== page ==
MICHELLE ROWLAND MP
SHADOW MINISTER FOR COMMUNICATIONS
MEMBER FOR GREENWAY
ABC NEWS BREAKFAST
TUESDAY, 3 NOVEMBER 2020
SUBJECTS: Resignation of the Australia Post CEO: draft National Integrity Commission legislation.
DAVID SPEERS, HOST: Australia Post is searching for a new Chief Executive after the resignation of Christine Holgate yesterday.
LISA MILLAR, HOST: She was forced to stand aside following criticism of expensive watches given to senior executives. Shadow Communications Minister Michelle Rowland has called for a clean-up of the Board at Australia Post and she joins us now from Sydney. Good morning and welcome to Breakfast.
MICHELLE ROWLAND, SHADOW MINISTER FOR COMMUNICATIONS: Good morning.
MILLAR: Do you agree she should have gone? Was this the right decision for her to make, to resign now?
ROWLAND: Lisa, I’ll reserve that judgement because an investigation is underway, and we have Senate Estimates questioning again for Australia Post next week. It has been a very strange ten days or so since these revelations first came to light. We’ve had –
MILLAR: But you’d have a view on the watches, whether it passes the pub test? Even Christine Holgate suggests that it didn’t.
ROWLAND: I certainly do, and I said this at the time, that this did not pass the muster for any responsible spending, particularly since Australia is in a recession. But I also think it has been an incredible couple of days in which we’ve had initially the Prime Minister looking like he had effectively sacked her on the floor of the Parliament and then lawyers being called in only a few days ago, different identities in the media both for and against the CEO, and then yesterday this offer of resignation.
MILLAR: At the core though isn’t this a question of how they treat money, whether they treat it as taxpayer money?
ROWLAND: It certainly is. It’s about that, it’s about governance, it’s about whether the Board is capable of proper executive oversight and to date the evidence is that it is not. It is a swamp of Liberal Party mates and hacks. But it also needs to go to the other key issue and that is about service delivery. I mean, this is a Government and this is an Executive – a Board – that signed off on a proposal at the height of COVID, using it as cover to try and cut one in four postie jobs, to double delivery timeframes and cut services. That’s what Labor has spoken out against.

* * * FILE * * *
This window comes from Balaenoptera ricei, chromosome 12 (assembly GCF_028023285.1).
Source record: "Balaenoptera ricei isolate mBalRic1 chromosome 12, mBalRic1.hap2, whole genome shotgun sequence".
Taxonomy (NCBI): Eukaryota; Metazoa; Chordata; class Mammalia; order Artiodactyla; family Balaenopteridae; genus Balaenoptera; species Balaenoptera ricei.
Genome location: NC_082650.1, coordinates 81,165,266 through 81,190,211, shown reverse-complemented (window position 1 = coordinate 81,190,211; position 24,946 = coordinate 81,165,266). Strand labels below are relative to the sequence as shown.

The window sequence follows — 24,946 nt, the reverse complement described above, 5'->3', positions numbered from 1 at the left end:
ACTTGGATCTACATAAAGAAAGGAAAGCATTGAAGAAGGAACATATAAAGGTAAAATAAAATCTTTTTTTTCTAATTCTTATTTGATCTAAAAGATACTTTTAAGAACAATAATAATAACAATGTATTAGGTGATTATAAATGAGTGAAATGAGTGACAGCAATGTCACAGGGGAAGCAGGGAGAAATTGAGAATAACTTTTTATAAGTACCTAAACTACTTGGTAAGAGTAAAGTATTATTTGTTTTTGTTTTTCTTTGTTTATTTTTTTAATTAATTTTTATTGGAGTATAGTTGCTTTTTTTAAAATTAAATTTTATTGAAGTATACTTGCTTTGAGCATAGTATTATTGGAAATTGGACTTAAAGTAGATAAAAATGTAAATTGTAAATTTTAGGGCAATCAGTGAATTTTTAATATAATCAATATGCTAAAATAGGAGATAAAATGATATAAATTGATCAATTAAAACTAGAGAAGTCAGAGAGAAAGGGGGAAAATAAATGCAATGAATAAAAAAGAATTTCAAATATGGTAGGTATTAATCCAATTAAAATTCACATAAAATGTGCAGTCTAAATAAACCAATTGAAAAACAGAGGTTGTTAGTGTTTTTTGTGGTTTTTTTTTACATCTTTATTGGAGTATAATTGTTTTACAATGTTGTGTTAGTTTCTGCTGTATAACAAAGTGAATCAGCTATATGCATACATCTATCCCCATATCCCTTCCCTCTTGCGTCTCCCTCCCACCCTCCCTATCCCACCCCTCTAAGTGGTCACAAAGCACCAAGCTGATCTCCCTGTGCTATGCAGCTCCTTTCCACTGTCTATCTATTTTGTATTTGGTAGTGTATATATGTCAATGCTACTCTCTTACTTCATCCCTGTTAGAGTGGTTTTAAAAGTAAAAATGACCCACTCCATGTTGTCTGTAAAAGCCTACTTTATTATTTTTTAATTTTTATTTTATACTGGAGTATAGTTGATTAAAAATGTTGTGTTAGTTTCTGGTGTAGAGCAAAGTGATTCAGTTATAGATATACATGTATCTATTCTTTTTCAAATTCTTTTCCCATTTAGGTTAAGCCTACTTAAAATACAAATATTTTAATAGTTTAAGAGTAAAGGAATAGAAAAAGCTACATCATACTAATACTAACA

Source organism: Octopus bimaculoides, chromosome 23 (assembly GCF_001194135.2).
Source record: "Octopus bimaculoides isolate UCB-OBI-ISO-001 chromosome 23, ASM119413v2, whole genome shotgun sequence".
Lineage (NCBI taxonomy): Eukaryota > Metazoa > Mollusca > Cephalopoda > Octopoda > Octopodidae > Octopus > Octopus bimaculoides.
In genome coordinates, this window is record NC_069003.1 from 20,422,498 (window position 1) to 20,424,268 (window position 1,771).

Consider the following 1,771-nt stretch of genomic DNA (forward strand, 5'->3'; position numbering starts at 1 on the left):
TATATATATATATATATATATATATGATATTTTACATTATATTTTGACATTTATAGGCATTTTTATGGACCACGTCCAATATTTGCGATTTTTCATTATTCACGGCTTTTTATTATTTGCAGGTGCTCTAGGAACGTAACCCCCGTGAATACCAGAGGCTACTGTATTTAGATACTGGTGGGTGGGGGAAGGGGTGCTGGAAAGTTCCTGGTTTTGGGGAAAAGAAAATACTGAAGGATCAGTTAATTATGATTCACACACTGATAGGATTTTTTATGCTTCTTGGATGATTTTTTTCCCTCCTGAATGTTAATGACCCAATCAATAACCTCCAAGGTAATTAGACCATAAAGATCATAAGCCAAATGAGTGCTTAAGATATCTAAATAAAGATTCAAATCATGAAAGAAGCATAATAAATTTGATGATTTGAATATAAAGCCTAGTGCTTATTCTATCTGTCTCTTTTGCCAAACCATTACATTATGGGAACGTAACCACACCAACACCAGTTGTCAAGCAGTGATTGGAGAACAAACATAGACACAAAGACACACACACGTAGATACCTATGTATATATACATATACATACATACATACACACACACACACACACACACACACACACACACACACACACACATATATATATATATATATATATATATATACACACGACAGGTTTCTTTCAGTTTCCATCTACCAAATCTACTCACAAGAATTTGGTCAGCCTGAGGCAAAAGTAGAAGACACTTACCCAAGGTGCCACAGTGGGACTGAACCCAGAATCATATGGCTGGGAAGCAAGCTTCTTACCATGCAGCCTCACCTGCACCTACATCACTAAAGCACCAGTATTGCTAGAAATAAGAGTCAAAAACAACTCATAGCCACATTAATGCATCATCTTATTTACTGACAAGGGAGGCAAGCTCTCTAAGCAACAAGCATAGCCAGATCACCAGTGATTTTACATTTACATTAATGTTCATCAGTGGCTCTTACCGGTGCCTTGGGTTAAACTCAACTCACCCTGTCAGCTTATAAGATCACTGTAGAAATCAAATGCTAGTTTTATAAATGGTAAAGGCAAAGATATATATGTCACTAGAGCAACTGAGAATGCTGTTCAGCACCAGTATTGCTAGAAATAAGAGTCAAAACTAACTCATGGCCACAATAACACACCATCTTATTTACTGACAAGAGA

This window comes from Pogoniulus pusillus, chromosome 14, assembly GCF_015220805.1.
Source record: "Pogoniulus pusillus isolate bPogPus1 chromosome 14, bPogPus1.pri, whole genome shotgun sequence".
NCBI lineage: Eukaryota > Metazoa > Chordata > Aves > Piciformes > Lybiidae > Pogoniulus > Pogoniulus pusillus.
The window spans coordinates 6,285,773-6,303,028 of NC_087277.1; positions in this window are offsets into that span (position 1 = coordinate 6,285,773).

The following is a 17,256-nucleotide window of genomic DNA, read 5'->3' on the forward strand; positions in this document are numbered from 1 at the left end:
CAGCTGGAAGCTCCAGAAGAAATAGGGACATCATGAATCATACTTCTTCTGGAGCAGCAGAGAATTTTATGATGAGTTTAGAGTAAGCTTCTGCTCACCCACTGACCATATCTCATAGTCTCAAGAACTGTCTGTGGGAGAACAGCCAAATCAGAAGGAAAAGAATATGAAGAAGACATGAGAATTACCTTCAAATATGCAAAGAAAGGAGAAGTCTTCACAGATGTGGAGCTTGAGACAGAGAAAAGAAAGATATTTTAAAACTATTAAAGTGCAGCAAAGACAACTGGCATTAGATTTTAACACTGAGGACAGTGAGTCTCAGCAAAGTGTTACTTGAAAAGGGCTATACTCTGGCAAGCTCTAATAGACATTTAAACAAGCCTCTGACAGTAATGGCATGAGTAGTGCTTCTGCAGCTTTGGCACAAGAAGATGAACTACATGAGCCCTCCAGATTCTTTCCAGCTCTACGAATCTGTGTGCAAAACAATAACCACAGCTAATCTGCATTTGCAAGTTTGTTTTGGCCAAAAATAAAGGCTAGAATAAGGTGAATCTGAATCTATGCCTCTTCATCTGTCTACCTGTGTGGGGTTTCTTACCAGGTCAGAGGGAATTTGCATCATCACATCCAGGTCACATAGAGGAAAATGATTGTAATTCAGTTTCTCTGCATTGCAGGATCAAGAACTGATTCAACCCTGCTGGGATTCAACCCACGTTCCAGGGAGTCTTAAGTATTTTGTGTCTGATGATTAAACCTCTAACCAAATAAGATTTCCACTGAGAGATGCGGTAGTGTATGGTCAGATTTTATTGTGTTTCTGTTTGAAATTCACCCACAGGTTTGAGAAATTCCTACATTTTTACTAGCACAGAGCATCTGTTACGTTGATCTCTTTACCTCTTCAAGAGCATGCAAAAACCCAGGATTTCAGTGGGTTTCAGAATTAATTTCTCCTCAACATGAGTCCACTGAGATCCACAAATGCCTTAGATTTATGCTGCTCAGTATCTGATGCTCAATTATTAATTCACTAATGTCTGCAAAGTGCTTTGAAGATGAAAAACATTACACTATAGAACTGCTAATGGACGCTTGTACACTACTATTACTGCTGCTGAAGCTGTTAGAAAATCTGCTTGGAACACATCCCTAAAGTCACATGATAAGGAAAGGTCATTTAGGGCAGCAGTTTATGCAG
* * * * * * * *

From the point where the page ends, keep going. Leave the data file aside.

MILLAR: But you’re not saying that Labor has never appointed political appointees to Boards?
ROWLAND: That’s not the issue here. The issue here is whether or not this particular Board, at this particular time, in a government business enterprise, which is supposed to be delivering a very important job particularly during the pandemic, is capable of performing its functions. Clearly there are serious questions to answer here.
MILLAR: Is there a different way to appoint Board members?
ROWLAND: There are different ways for different entities, but I think you need to examine the merits of those. I don’t think that this is a question purely confined to this instance. I mean, the ABC for example, there is a process for Board appointments, as with the SBS and other government business enterprises. But the proof is in the performance Lisa. You need to look at whether this Board has done its job, whether the Chair has done its job. The Board and the Chair didn’t appear during the last round of Estimates, and they’ll be called next week.
MILLAR: Do you think there needs to be a wider review into how these organisations are spending money?
ROWLAND: Possibly, but I think we need to stick to the core issue here. This is about a government business enterprise, which at the height of COVID, should be seeking to expand services, not seeking to cut jobs. This is about a Prime Minister who shows outrage, a Communications Minister who says he is “shocked” by these revelations, but neither of them apply the same standards, in this case, that they should apply to their own portfolios or their own Government.
MILLAR: Can I ask you about the Integrity Commission. Mark Dreyfus has already indicated that he is not happy with this proposal, but wouldn’t you be better off getting something in and operating that if you got into government you could change or beef up as required?
ROWLAND: I understand what you’re asking: should we have something half good and then make it better later on? I think the point of a proper Integrity Commission is that it should be set up properly from the get-go, so people know its boundaries, something that is arrived at after proper consultation and something people would have confidence in. I don’t know whether it would serve the confidence of the Australian people to have a Commission that is set up as half good with a promise to make it better later on.
MILLAR: Alright, Michelle Rowland, we’ll leave it there. Thank you for your time.